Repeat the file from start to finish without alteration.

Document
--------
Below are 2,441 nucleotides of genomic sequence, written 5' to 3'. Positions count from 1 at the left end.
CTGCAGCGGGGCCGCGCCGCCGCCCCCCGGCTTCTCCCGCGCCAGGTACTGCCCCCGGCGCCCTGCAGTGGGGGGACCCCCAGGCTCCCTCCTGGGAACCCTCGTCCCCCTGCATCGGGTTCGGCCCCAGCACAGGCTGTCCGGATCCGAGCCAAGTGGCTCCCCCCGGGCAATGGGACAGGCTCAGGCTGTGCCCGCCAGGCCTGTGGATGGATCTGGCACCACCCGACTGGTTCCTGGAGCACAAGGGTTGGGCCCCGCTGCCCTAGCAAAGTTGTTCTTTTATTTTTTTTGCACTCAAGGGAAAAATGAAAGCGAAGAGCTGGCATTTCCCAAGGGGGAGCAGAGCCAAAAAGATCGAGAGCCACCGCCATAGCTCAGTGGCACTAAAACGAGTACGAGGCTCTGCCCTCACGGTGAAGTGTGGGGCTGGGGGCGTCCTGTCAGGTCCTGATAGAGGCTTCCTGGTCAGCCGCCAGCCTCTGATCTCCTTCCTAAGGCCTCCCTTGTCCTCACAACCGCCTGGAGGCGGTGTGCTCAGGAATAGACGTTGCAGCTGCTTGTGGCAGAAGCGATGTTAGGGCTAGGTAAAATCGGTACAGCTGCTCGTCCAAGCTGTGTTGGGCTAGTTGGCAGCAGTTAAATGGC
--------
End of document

Below are 2,441 nucleotides of genomic sequence, written 5' to 3'. Positions count from 1 at the left end.
CTGCAGCGGGGCCGCGCCGCCGCCCCCCGGCTTCTCCCGCGCCAGGTACTGCCCCCGGCGCCCTGCAGTGGGGGGACCCCCAGGCTCCCTCCTGGGAACCCTCGTCCCCCTGCATCGGGTTCGGCCCCAGCACAGGCTGTCCGGATCCGAGCCAAGTGGCTCCCCCCGGGCAATGGGACAGGCTCAGGCTGTGCCCGCCAGGCCTGTGGATGGATCTGGCACCACCCGACTGGTTCCTGGAGCACAAGGGTTGGGCCCCGCTGCCCTAGCAAAGTTGTTCTTTTATTTTTTTTGCACTCAAGGGAAAAATGAAAGCGAAGAGCTGGCATTTCCCAAGGGGGAGCAGAGCCAAAAAGATCGAGAGCCACCGCCATAGCTCAGTGGCACTAAAACGAGTACGAGGCTCTGCCCTCACGGTGAAGTGTGGGGCTGGGGGCGTCCTGTCAGGTCCTGATAGAGGCTTCCTGGTCAGCCGCCAGCCTCTGATCTCCTTCCTAAGGCCTCCCTTGTCCTCACAACCGCCTGGAGGCGGTGTGCTCAGGAATAGACGTTGCAGCTGCTTGTGGCAGAAGCGATGTTAGGGCTAGGTAAAATCGGTACAGCTGCTCGTCCAAGCTGTGTTGGGCTAGTTGGCAGCAGTTAAATGGC